Ancient Greek Hellenistic Terracotta Head of a Female


An ancient Greek terracotta hollow-moulded head fragment of a female figure from the Hellenistic period. The figure is depicted with hair braided towards the back of her head ending in a bun at the nape. Her facial features are rendered naturalistically, considerably clear and evident. The head has been modelled in a two-part mould: traces of the joining seam can be seen at the mid-way point vertically. The piece was probably part of a bigger statue.

The piece is supplied with a custom-made stand.

Date: Circa 3rd-1st Century BC
Provenance: From the collection of the late Madame Suzanne Gozlan, thence by descent.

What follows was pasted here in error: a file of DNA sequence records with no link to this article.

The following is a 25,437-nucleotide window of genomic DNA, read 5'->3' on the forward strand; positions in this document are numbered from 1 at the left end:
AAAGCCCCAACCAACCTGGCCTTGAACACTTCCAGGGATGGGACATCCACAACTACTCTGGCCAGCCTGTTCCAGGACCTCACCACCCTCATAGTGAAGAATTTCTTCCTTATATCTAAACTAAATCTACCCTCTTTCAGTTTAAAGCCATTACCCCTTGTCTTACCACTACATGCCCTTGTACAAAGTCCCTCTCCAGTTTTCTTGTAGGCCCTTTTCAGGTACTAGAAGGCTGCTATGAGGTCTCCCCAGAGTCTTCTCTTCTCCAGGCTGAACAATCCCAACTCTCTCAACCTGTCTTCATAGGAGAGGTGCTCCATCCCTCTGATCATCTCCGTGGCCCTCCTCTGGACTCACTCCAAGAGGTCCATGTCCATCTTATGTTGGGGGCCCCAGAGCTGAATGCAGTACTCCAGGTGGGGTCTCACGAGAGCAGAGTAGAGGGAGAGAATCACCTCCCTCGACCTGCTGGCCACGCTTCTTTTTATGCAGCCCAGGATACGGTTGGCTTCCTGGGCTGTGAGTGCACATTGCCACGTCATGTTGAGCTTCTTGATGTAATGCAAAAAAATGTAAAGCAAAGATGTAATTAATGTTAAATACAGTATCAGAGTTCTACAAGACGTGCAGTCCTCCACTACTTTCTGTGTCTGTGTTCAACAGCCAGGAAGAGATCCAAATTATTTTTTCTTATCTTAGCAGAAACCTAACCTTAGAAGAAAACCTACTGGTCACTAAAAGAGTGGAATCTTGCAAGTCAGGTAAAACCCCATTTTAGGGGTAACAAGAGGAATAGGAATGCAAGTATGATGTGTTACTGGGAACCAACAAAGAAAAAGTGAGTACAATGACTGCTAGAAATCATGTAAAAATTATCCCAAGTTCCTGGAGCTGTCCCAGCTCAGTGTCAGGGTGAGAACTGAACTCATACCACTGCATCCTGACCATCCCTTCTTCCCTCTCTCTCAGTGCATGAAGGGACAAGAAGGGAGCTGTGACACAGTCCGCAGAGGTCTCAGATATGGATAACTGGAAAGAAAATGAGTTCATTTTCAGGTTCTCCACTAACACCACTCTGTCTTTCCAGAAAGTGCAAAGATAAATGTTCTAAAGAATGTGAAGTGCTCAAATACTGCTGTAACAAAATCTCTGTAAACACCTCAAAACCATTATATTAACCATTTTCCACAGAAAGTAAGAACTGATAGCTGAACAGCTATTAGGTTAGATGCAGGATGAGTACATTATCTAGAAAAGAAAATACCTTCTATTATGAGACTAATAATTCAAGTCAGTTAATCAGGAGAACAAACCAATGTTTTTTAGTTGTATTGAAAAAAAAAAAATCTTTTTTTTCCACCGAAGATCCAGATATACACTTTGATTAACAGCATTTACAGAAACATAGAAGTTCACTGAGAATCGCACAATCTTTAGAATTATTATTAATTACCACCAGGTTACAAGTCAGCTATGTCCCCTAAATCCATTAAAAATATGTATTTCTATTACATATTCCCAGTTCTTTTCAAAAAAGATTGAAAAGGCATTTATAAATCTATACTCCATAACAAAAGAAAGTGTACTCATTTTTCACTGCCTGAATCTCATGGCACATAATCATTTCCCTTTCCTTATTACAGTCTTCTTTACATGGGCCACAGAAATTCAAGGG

Condition: Fine condition with signs of ageing. Fragmentary at the top.


Terracotta figurines are the most common sculpture type in Greek art. Often fairly crude in their rendering, they were clearly designed for use across all social strata, and provide insight into the everyday lives of Greeks. As a result of their popularity, they were often used for votive purposes.

To find out more about votive offerings, please read our relevant blog post: Ancient Greek Votive Offerings in Antiquity: Gifts to the Gods

Weight 63.4 g
Dimensions L 4.5 x W 3.2 x H 4 cm

Pottery and Porcelain


Reference: For a similar item,The British Museum, item 1877,0515.10.b

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